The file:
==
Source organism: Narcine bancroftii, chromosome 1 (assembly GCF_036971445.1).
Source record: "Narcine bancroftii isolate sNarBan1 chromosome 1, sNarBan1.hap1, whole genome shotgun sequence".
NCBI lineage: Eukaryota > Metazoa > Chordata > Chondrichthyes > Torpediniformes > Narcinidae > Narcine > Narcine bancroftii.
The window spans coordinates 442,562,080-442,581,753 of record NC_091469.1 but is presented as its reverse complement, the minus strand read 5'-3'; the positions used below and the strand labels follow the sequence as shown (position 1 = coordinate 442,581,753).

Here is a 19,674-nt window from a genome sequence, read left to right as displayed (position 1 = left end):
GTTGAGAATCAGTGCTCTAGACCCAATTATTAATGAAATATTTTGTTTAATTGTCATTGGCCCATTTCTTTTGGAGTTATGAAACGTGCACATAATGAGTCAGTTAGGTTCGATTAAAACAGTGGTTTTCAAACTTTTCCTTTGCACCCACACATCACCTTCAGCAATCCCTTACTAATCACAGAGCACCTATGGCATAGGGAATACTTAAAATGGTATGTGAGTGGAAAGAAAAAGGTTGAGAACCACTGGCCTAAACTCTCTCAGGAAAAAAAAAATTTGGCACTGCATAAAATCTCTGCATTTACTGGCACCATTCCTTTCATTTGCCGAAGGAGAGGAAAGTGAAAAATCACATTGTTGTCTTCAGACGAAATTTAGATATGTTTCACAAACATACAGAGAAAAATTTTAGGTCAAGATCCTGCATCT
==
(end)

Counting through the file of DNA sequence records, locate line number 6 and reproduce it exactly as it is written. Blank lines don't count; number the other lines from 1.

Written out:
GTTGAGAATCAGTGCTCTAGACCCAATTATTAATGAAATATTTTGTTTAATTGTCATTGGCCCATTTCTTTTGGAGTTATGAAACGTGCACATAATGAGTCAGTTAGGTTCGATTAAAACAGTGGTTTTCAAACTTTTCCTTTGCACCCACACATCACCTTCAGCAATCCCTTACTAATCACAGAGCACCTATGGCATAGGGAATACTTAAAATGGTATGTGAGTGGAAAGAAAAAGGTTGAGAACCACTGGCCTAAACTCTCTCAGGAAAAAAAAAATTTGGCACTGCATAAAATCTCTGCATTTACTGGCACCATTCCTTTCATTTGCCGAAGGAGAGGAAAGTGAAAAATCACATTGTTGTCTTCAGACGAAATTTAGATATGTTTCACAAACATACAGAGAAAAATTTTAGGTCAAGATCCTGCATCT